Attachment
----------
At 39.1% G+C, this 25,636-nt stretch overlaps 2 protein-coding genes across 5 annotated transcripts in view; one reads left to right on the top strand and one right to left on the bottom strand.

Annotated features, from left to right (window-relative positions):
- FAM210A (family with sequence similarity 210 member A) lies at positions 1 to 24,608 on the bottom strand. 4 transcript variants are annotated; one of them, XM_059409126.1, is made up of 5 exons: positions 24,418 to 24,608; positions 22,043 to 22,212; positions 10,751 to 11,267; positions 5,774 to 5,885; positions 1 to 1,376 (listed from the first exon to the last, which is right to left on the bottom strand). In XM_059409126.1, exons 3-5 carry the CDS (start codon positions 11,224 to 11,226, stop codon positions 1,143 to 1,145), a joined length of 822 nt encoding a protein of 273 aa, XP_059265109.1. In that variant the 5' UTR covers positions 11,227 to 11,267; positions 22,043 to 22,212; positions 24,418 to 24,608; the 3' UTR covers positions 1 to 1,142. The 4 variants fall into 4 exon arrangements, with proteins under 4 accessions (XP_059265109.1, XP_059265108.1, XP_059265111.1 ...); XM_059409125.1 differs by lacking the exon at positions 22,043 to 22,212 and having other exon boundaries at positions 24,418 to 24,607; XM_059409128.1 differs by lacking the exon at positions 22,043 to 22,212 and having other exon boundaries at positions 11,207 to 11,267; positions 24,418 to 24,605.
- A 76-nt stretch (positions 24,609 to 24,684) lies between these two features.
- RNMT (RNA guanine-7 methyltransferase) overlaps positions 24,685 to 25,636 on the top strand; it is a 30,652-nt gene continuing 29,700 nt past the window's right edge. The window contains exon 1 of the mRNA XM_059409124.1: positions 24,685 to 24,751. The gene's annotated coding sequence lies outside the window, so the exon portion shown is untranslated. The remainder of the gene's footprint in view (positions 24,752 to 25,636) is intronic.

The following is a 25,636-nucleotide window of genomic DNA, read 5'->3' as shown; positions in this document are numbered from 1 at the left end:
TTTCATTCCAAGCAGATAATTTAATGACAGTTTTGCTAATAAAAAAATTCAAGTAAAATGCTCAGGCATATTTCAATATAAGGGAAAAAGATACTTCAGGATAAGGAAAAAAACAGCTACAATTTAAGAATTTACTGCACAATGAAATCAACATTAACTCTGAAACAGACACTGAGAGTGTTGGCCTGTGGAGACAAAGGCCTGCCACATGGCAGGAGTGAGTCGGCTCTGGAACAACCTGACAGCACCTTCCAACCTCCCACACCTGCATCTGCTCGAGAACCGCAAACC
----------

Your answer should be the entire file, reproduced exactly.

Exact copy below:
At 39.1% G+C, this 25,636-nt stretch overlaps 2 protein-coding genes across 5 annotated transcripts in view; one reads left to right on the top strand and one right to left on the bottom strand.

Annotated features, from left to right (window-relative positions):
- FAM210A (family with sequence similarity 210 member A) lies at positions 1 to 24,608 on the bottom strand. 4 transcript variants are annotated; one of them, XM_059409126.1, is made up of 5 exons: positions 24,418 to 24,608; positions 22,043 to 22,212; positions 10,751 to 11,267; positions 5,774 to 5,885; positions 1 to 1,376 (listed from the first exon to the last, which is right to left on the bottom strand). In XM_059409126.1, exons 3-5 carry the CDS (start codon positions 11,224 to 11,226, stop codon positions 1,143 to 1,145), a joined length of 822 nt encoding a protein of 273 aa, XP_059265109.1. In that variant the 5' UTR covers positions 11,227 to 11,267; positions 22,043 to 22,212; positions 24,418 to 24,608; the 3' UTR covers positions 1 to 1,142. The 4 variants fall into 4 exon arrangements, with proteins under 4 accessions (XP_059265109.1, XP_059265108.1, XP_059265111.1 ...); XM_059409125.1 differs by lacking the exon at positions 22,043 to 22,212 and having other exon boundaries at positions 24,418 to 24,607; XM_059409128.1 differs by lacking the exon at positions 22,043 to 22,212 and having other exon boundaries at positions 11,207 to 11,267; positions 24,418 to 24,605.
- A 76-nt stretch (positions 24,609 to 24,684) lies between these two features.
- RNMT (RNA guanine-7 methyltransferase) overlaps positions 24,685 to 25,636 on the top strand; it is a 30,652-nt gene continuing 29,700 nt past the window's right edge. The window contains exon 1 of the mRNA XM_059409124.1: positions 24,685 to 24,751. The gene's annotated coding sequence lies outside the window, so the exon portion shown is untranslated. The remainder of the gene's footprint in view (positions 24,752 to 25,636) is intronic.

The following is a 25,636-nucleotide window of genomic DNA, read 5'->3' as shown; positions in this document are numbered from 1 at the left end:
TTTCATTCCAAGCAGATAATTTAATGACAGTTTTGCTAATAAAAAAATTCAAGTAAAATGCTCAGGCATATTTCAATATAAGGGAAAAAGATACTTCAGGATAAGGAAAAAAACAGCTACAATTTAAGAATTTACTGCACAATGAAATCAACATTAACTCTGAAACAGACACTGAGAGTGTTGGCCTGTGGAGACAAAGGCCTGCCACATGGCAGGAGTGAGTCGGCTCTGGAACAACCTGACAGCACCTTCCAACCTCCCACACCTGCATCTGCTCGAGAACCGCAAACC